“Jordan and Hamas: a window briefly opened, then shut” by Rana Sabbagh-Gargour

The following is the text of the article appearing in the Lebanese Daily Star :

Jordan and Hamas: a window briefly opened, then shut
By Rana Sabbagh-Gargour
Wednesday, February 11, 2009

Jordan has stalled its brief “tactical” flirtation with Hamas pending formulation of the United States’ strategy toward the Middle East, including the peace process, Iran, Iraq and Syria.

Amman, wedged between two regional zones of instability and chaos, Iraq to the east and Palestine to the west, also wants regional factors to clear before it decides what to do next with Hamas.

The Israel-Hamas war exposed the limits of Jordan’s ability to remain independent of the polarization in Arab political dynamics. The pro-United States Arab moderates, led by Saudi Arabia and Egypt that, like Jordan, support Palestinian President Mahmoud Abbas and peace talks as a strategy, are aligned against Syria, Hamas and Hizbullah, backed by Iran, which want Arabs to deter Israel. For now, Amman has opted to freeze talks begun last summer with Hamas and its Jordanian allies, the Muslim Brotherhood. This brief thaw was engineered by Gen. Mohammad Dhahabi, the head of Jordan’s General Intelligence Department (GID), who was removed on December 29, partly because of the regional fallout of the Gaza campaign.

The war showed the “Hamasization” of the Jordanian street, where Islamists organized hundreds of demonstrations urging the government to engage with Hamas and reverse the unpopular 1994 peace treaty with Israel. They also accused Abbas of collaborating with Israel.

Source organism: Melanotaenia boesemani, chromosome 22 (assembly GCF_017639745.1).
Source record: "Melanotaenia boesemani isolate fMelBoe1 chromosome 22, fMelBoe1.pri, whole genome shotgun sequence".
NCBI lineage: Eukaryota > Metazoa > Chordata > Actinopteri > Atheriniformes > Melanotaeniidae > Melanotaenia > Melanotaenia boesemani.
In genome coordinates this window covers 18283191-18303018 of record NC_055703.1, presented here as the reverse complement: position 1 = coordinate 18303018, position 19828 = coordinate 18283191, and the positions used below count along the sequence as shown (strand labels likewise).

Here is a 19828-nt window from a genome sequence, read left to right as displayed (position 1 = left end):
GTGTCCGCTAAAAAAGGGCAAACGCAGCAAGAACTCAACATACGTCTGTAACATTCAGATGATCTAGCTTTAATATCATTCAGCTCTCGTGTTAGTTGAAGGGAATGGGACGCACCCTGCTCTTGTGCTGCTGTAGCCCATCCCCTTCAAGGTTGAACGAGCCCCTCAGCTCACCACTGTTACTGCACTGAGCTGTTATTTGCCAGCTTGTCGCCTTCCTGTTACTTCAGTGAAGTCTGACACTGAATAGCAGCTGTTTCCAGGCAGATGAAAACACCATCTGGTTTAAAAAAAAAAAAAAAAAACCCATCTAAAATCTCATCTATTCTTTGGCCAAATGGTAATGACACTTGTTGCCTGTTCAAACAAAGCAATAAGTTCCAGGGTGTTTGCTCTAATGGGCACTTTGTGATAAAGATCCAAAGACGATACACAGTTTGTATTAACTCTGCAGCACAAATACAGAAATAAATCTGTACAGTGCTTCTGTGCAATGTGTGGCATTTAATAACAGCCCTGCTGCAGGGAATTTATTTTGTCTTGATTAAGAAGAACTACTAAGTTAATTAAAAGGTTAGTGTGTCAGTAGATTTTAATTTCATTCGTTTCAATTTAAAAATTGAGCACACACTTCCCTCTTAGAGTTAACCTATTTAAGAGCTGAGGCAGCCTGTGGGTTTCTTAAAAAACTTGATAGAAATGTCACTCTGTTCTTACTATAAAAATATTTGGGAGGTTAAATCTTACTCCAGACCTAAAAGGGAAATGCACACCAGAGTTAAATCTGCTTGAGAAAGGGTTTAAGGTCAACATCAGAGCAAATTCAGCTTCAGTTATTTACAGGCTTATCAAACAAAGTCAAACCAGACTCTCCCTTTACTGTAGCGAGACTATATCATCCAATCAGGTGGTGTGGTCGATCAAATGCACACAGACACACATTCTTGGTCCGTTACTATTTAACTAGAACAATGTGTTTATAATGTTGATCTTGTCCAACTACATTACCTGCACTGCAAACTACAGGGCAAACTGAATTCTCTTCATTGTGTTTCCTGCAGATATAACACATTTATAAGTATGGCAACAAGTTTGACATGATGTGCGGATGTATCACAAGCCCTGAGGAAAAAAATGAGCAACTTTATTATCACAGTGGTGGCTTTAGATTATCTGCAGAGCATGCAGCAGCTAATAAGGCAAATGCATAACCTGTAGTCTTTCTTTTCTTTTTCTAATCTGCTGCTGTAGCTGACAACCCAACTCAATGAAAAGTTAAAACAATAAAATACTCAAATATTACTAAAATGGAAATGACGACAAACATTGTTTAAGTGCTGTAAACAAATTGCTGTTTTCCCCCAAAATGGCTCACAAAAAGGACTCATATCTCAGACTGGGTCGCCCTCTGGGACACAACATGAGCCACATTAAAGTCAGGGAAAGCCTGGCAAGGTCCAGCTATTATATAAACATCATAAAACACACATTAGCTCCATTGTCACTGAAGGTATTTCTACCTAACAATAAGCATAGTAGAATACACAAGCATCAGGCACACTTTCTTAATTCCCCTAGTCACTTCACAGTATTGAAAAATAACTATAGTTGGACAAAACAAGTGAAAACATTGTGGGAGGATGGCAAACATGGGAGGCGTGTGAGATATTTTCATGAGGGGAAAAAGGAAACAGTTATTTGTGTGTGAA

“The recent openness toward Hamas proved too costly for Jordan, both externally and internally,” said a government official. “Apart from angering our key peace allies, the Americans, the Israelis and President Abbas, the legitimate president of the [Palestinian Authority], we gained little from talking to Hamas and from improving ties with the Jordanian Brotherhood.”

The Islamists and other independent politicians, however, disagree. They say easing tensions with Hamas and the local Islamists allowed unprecedented harmony between official Jordan and popular sentiments during the Gaza onslaught. With a solid national front behind the leadership, Jordan had more cards to play while trying to navigate the hot waters of regional alignments.